Mayor Giuliani Responds to Bishop Tobin, Sort Of

At last night’s Republican Presidential debate televised on CNN, Wolf Blitzer asked Mayor Rudolph Giuliani about Bishop Thomas Tobin’s criticism of his position on abortion.
The joking and laughter at the beginning of the excerpt concerns a lightning strike that interfered with the Mayor’s answer…

Wolf Blitzer: Mayor Giuliani, there was some news here today. A Catholic bishop in Rhode Island said some words about your position on abortion, suggesting that it was similar to Pontius Pilate’s personal opposition to Jesus Christ’s crucifixion, but allowing it to happen anyway. How does that make you feel when you hear words like that from a Catholic bishop?
Mayor Rudolph Giuliani: Well, Catholic bishop — any religion (inaudible).
WB: That’s the lightning that’s having an effect on our system.
RG: I know.
(LAUGHTER)
I guess I’m here by myself.
Look, for someone who went to parochial schools all his life, this is a very frightening thing that’s happening right now.
(LAUGHTER)
But the reality is I respect, you know, the opinion of Catholic (inaudible) and religious leaders of all kinds. Religion is very important to me. It’s a very important part of my life.
But ultimately, as (inaudible) been in public life most of my life and taken oaths of office to enforce the law, I’ve got to make the decisions that I think are the right ones in a country like ours.
And my view on abortion is that it’s wrong, but that ultimately government should not be enforcing that decision on a woman.
That is my view that I — I consult my religion. I consult my reading of the Constitution. I consult my views of what I think are important in a pluralistic society, and the reality that we have to respect the fact that there are people that are equally as religious, equally as moral, that make a different decision about this, and should government put them in jail?

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msteve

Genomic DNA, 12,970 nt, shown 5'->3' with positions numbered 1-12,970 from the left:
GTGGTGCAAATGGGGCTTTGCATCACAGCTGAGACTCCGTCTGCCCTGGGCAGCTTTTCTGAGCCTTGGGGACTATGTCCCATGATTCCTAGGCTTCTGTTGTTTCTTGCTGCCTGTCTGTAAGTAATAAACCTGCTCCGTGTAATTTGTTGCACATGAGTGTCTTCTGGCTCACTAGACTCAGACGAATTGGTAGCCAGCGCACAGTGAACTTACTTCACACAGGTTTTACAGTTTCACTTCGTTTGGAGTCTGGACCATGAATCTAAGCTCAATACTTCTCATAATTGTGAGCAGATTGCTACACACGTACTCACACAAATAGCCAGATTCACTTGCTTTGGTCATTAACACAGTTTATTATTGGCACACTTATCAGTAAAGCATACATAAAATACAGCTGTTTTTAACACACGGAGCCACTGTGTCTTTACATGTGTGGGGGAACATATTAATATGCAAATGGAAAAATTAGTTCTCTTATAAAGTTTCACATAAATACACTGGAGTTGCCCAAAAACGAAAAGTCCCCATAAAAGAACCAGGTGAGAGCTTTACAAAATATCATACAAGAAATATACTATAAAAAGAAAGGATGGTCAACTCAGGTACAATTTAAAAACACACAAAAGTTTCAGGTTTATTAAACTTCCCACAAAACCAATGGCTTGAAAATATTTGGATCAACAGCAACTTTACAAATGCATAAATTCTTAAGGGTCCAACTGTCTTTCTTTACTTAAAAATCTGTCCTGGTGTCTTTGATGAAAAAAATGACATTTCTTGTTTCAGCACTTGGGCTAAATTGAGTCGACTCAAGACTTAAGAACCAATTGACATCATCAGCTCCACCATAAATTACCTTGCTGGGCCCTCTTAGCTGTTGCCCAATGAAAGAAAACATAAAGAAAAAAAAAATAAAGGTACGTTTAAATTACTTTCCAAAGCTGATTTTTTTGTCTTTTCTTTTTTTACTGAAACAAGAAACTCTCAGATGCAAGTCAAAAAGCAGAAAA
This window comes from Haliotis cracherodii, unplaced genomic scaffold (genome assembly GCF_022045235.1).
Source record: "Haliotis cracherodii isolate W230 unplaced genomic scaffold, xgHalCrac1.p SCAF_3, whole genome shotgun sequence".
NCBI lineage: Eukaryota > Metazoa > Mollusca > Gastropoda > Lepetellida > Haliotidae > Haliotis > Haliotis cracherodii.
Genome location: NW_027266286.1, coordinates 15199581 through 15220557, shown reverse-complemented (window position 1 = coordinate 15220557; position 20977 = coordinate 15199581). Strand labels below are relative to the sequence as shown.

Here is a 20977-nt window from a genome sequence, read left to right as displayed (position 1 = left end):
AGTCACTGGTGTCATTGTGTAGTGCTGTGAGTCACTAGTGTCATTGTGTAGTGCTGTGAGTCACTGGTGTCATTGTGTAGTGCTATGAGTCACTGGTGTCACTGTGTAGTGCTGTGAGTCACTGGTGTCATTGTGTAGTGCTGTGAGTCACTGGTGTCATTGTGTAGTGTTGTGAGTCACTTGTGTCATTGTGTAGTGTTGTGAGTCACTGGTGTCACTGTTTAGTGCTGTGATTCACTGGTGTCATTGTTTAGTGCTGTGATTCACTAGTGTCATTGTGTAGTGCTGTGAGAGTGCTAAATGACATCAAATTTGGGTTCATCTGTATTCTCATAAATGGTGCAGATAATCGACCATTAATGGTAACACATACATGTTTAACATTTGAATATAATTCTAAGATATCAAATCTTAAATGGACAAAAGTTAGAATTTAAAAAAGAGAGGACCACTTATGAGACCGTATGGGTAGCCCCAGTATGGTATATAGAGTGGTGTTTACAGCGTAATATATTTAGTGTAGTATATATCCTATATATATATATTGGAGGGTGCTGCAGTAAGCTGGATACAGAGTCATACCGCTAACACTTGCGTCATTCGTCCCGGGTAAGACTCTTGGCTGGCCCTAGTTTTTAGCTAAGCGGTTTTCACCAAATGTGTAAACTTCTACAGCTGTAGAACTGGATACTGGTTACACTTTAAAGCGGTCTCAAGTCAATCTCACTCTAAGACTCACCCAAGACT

msteve
13 years ago

My comment assumes this post relates to the issue of denying politicians communion who vote pro-choice on laws pertaining to abortion. I happen to disagree with Guliani on this (especially with federal funding). But isn’t this a little arbitrary on the part of religious leaders? There are numerous social and political issues that go against the teachings of Jesus and are against Catholic doctrine. Would a politician be denied communion who voted in support of the death penalty? How about voting in favor of the war in Iraq which the Pope came out against? How about welfare or giving to the poor? How about environmental policy? How about any laws that do not condemn homosexual behavior? You made it clear that being pro-choice is absolutely inconsistent with being Catholic. It seems arbitrary to me that ones position on whether abortion should be legal is the primary factor on whether one can be a true Catholic. I feel this is using the power of the Church, which in this case is the power to provide God’s gifts in the Eucharist, to publicly shame politicians. Following the logic out, all members of a parish should fill out a form stating their positions on various political and social issues before receiving communion. This would only be fair since politicians have to state their positions as part of their roles and for most of the rest of us, our positions are not publicly declared. At the end of the day, the fact that ones votes or positions on social, economic or foreign policies are being used by others to give a pass/fail on ones faith and obedience to Christ is not what I consider religion to be about and, in my opinion, is an abuse of the role of the Church. But if this… Read more »

Scott Bill Hirst
Scott Bill Hirst
13 years ago

Hi!
I am NOT Catholic.Whether the Catholic Church extends Holy Communion to its members is an internal Church decision.
The bigger question is this:To what extent should any religious leader involve himself in the conduct of a political leader in his voting on issues in an official capacity in a country that “Separation of Church and State” is a vital principle?
There is inconsistency among BOTH religious and political leaders on various issues.
I hope BOTH clergy and politicians realize we live in America that has people of various traditions that may conflict with their own.
When President Kennedy ran for President he tried to put to rest the fear of his Catholicism in minds of those concerned with the possibility of a Catholic President.He noted among other things he was not the Catholic candidate for President but the Democratic candidate for President who happened to be a Catholic.That was approaching 50 years ago.
Whether which side you are on various issues such as abortion, BOTH clergy and politicians are on different sides of this and other issues.Some Churches such as the Catholic Church are more likely to criticize or discipline their members who are public officials than other denominations over issues.
I hope the media solicits responses from other clergy of other denominations on how they feel their members who are in politics should conduct themselves in office.
Regards,
Scott

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